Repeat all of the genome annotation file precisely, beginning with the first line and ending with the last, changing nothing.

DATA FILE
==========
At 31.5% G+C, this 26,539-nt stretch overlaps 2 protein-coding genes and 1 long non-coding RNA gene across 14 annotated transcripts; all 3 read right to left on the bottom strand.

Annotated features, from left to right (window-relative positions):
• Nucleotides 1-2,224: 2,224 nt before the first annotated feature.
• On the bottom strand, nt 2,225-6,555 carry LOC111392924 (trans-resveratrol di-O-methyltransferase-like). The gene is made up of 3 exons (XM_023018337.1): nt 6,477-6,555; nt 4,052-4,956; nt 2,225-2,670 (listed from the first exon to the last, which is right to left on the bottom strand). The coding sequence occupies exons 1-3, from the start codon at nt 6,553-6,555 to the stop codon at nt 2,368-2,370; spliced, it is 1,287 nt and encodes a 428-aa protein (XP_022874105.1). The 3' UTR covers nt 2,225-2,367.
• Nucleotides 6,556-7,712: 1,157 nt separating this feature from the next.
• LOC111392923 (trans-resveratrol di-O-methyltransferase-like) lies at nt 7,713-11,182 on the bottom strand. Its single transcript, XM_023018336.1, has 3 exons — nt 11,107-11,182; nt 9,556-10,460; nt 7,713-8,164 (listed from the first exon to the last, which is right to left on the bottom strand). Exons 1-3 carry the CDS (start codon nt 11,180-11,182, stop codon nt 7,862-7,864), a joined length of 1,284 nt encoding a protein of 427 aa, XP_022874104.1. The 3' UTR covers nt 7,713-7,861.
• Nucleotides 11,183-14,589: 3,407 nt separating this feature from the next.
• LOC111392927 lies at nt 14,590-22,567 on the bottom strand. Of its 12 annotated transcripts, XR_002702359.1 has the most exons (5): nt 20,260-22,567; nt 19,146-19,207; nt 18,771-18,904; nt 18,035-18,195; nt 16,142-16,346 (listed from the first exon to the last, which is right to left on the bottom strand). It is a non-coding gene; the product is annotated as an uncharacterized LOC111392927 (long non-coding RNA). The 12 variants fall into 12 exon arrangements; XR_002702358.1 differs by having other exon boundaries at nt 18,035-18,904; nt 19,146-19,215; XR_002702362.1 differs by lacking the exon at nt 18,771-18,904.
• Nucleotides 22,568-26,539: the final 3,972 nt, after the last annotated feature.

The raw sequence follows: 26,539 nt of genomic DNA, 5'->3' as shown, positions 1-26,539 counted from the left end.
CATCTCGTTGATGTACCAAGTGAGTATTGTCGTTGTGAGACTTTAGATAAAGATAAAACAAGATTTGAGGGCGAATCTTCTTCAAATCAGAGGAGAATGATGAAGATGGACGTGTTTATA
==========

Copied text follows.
At 31.5% G+C, this 26,539-nt stretch overlaps 2 protein-coding genes and 1 long non-coding RNA gene across 14 annotated transcripts; all 3 read right to left on the bottom strand.

Annotated features, from left to right (window-relative positions):
• Nucleotides 1-2,224: 2,224 nt before the first annotated feature.
• On the bottom strand, nt 2,225-6,555 carry LOC111392924 (trans-resveratrol di-O-methyltransferase-like). The gene is made up of 3 exons (XM_023018337.1): nt 6,477-6,555; nt 4,052-4,956; nt 2,225-2,670 (listed from the first exon to the last, which is right to left on the bottom strand). The coding sequence occupies exons 1-3, from the start codon at nt 6,553-6,555 to the stop codon at nt 2,368-2,370; spliced, it is 1,287 nt and encodes a 428-aa protein (XP_022874105.1). The 3' UTR covers nt 2,225-2,367.
• Nucleotides 6,556-7,712: 1,157 nt separating this feature from the next.
• LOC111392923 (trans-resveratrol di-O-methyltransferase-like) lies at nt 7,713-11,182 on the bottom strand. Its single transcript, XM_023018336.1, has 3 exons — nt 11,107-11,182; nt 9,556-10,460; nt 7,713-8,164 (listed from the first exon to the last, which is right to left on the bottom strand). Exons 1-3 carry the CDS (start codon nt 11,180-11,182, stop codon nt 7,862-7,864), a joined length of 1,284 nt encoding a protein of 427 aa, XP_022874104.1. The 3' UTR covers nt 7,713-7,861.
• Nucleotides 11,183-14,589: 3,407 nt separating this feature from the next.
• LOC111392927 lies at nt 14,590-22,567 on the bottom strand. Of its 12 annotated transcripts, XR_002702359.1 has the most exons (5): nt 20,260-22,567; nt 19,146-19,207; nt 18,771-18,904; nt 18,035-18,195; nt 16,142-16,346 (listed from the first exon to the last, which is right to left on the bottom strand). It is a non-coding gene; the product is annotated as an uncharacterized LOC111392927 (long non-coding RNA). The 12 variants fall into 12 exon arrangements; XR_002702358.1 differs by having other exon boundaries at nt 18,035-18,904; nt 19,146-19,215; XR_002702362.1 differs by lacking the exon at nt 18,771-18,904.
• Nucleotides 22,568-26,539: the final 3,972 nt, after the last annotated feature.

The raw sequence follows: 26,539 nt of genomic DNA, 5'->3' as shown, positions 1-26,539 counted from the left end.
CATCTCGTTGATGTACCAAGTGAGTATTGTCGTTGTGAGACTTTAGATAAAGATAAAACAAGATTTGAGGGCGAATCTTCTTCAAATCAGAGGAGAATGATGAAGATGGACGTGTTTATA